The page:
Does My Child Have ADHD? What Can I Do To Find Out?

A common question some parents ask when their child or adolescent is having difficulty with school work is “does my child have ADHD?”. What first may appear as a simple question really can be a complex, diagnostic one. There are three “sub types” of ADHD-primarily inattentive; hyperactive-impulsive and combined.

Difficulty with attention and focus can be a problem because of many possible reasons, including but not limited to ADHD. In addition to ADHD, these can include: anxiety, depression, being preoccupied with worries, perfectionism, among other symptoms or problems.

Difficulty with hyperactivity-impulsivity can be a problem because of many possible reasons, including but not limited to ADHD. In addition to ADHD, these can include: anxiety, difficulty with “putting the brakes on” and thinking before acting, among other symptoms or problems.

How can a psychologist help with understanding if someone has ADHD and/or are the symptoms and behaviors due to something else? Part of understanding the puzzle is getting a good developmental history which includes information, such as was there ever head trauma; history of school performance and social/peer relationships; health/medical history; and any medications being taken. Teacher and parent symptom and behavior rating scales also provide additional useful information.

The psychologist will then discuss the tests and measures that they recommend based on all the information and ratings. This can include a computer administered measure such as the Conner’s Continuous Performance Test (measures attention, sustained focus, impulsivity); the Wechsler Intelligence Scale for Children (measures attention, working memory, processing speed, verbal comprehension skills; among others); the Children’s Auditory and Verbal Learning Test (measures auditory memory and learning); and other tests depending upon what is being assessed. If there is a possible learning disorder, tests such as the Wechsler Individual Achievement Test may be used. Some of the subtests include ones that help measure word decoding and word reading; reading comprehension; written expression, arithmetic, and other skills areas.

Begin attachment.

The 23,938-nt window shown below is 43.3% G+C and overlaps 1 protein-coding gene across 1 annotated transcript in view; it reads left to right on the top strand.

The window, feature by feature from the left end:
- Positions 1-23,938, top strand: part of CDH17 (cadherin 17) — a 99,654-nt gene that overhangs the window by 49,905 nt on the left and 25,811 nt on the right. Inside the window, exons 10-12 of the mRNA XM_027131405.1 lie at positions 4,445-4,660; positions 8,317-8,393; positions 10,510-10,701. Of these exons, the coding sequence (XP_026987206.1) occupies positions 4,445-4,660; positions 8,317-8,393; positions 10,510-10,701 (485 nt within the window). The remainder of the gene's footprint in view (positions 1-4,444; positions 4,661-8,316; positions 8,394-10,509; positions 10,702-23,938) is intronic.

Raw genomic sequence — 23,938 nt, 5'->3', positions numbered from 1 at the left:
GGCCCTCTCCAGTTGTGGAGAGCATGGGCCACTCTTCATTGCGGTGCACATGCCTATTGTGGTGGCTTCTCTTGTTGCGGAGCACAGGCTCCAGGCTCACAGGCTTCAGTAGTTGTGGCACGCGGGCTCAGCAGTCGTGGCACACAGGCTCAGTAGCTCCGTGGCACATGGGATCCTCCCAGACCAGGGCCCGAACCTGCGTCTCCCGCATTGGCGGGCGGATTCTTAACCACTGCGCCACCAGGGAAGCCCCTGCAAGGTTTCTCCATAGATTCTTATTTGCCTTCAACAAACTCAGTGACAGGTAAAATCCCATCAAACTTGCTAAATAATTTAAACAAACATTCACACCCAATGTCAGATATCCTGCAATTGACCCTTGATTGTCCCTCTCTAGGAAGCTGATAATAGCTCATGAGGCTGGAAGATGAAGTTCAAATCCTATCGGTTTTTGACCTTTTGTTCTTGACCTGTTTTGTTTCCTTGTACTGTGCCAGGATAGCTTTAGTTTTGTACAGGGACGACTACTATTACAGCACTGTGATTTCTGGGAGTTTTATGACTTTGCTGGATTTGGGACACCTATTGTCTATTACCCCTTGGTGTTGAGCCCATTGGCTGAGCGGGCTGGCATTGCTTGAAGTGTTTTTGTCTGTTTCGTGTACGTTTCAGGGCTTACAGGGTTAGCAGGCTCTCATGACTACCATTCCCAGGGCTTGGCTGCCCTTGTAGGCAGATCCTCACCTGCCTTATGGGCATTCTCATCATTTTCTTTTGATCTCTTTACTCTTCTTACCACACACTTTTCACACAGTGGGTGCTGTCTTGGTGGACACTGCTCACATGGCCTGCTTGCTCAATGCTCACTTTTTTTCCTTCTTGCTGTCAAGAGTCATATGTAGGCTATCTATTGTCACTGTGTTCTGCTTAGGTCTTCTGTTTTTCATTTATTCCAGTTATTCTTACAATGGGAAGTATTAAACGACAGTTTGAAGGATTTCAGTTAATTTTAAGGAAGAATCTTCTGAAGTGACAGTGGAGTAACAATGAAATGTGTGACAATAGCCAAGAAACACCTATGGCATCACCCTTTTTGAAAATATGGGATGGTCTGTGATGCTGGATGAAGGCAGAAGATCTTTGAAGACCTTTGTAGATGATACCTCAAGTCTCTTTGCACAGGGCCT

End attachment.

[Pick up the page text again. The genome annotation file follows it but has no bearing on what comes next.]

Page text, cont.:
If emotional testing can clarify the diagnostic picture, there are measures that help assess self-esteem, for symptoms such as depression, anxiety, perfectionism, excessive worry, obsessive-compulsive traits, and developing personality traits that may not be helpful, such as obsessive and overly-dependent traits.

After the testing is conducted and analyzed, the psychologist will meet with the child or adolescent and their parent/s to make recommendations based on the findings. These can include therapy, parent coaching, skills training, strategies for enhancing learning, and recommendations to consult with a pediatrician or psychiatrist to discuss possible use of medication, and referral to other health care specialists such as an occupational therapist or a speech and language therapist.

The report with the testing results may be shared with the school, if that makes sense to request accommodations, such as additional time for projects and tests, or to have certain behaviors understood to be related to problems, rather than the child or adolescent acting out or attempting to cause difficulty. An example of this is when anxiety results in an immediate need to leave a situation.

If your child or adolescent has difficulty with attention and focus, learning, social skills, or seems to worry, be sad, or have any other symptoms or problems that concern you, having an evaluation by a mental health professional should be considered. Focus Forward Counseling and Consulting is staffed with psychologists, clinical social workers, and counselors. If the assessment should include testing, a psychologist would administer the tests and measures.